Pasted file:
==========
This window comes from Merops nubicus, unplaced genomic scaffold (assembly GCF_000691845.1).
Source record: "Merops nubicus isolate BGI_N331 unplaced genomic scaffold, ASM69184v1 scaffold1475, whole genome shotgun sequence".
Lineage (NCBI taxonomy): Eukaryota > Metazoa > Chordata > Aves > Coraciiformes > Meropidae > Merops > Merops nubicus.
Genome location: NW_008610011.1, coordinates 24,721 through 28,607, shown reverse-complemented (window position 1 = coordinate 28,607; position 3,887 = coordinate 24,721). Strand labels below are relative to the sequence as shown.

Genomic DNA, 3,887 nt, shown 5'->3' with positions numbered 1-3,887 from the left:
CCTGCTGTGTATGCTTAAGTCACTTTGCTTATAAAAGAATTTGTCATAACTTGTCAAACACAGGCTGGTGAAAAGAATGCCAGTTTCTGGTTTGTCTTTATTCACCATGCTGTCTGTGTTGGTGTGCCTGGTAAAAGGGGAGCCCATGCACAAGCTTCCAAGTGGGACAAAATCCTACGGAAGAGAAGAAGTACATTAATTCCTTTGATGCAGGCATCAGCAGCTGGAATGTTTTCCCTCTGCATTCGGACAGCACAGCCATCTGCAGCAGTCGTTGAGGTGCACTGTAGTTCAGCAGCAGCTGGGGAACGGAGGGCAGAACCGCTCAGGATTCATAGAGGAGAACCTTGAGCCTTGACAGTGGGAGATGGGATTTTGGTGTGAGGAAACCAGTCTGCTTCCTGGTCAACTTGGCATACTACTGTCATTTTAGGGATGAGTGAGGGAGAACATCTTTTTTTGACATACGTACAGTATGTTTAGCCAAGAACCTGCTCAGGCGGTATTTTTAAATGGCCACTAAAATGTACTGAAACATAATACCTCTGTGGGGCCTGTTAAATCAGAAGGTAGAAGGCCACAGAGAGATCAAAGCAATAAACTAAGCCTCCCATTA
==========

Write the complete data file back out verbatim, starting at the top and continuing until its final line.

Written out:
This window comes from Merops nubicus, unplaced genomic scaffold (assembly GCF_000691845.1).
Source record: "Merops nubicus isolate BGI_N331 unplaced genomic scaffold, ASM69184v1 scaffold1475, whole genome shotgun sequence".
Lineage (NCBI taxonomy): Eukaryota > Metazoa > Chordata > Aves > Coraciiformes > Meropidae > Merops > Merops nubicus.
Genome location: NW_008610011.1, coordinates 24,721 through 28,607, shown reverse-complemented (window position 1 = coordinate 28,607; position 3,887 = coordinate 24,721). Strand labels below are relative to the sequence as shown.

Genomic DNA, 3,887 nt, shown 5'->3' with positions numbered 1-3,887 from the left:
CCTGCTGTGTATGCTTAAGTCACTTTGCTTATAAAAGAATTTGTCATAACTTGTCAAACACAGGCTGGTGAAAAGAATGCCAGTTTCTGGTTTGTCTTTATTCACCATGCTGTCTGTGTTGGTGTGCCTGGTAAAAGGGGAGCCCATGCACAAGCTTCCAAGTGGGACAAAATCCTACGGAAGAGAAGAAGTACATTAATTCCTTTGATGCAGGCATCAGCAGCTGGAATGTTTTCCCTCTGCATTCGGACAGCACAGCCATCTGCAGCAGTCGTTGAGGTGCACTGTAGTTCAGCAGCAGCTGGGGAACGGAGGGCAGAACCGCTCAGGATTCATAGAGGAGAACCTTGAGCCTTGACAGTGGGAGATGGGATTTTGGTGTGAGGAAACCAGTCTGCTTCCTGGTCAACTTGGCATACTACTGTCATTTTAGGGATGAGTGAGGGAGAACATCTTTTTTTGACATACGTACAGTATGTTTAGCCAAGAACCTGCTCAGGCGGTATTTTTAAATGGCCACTAAAATGTACTGAAACATAATACCTCTGTGGGGCCTGTTAAATCAGAAGGTAGAAGGCCACAGAGAGATCAAAGCAATAAACTAAGCCTCCCATTA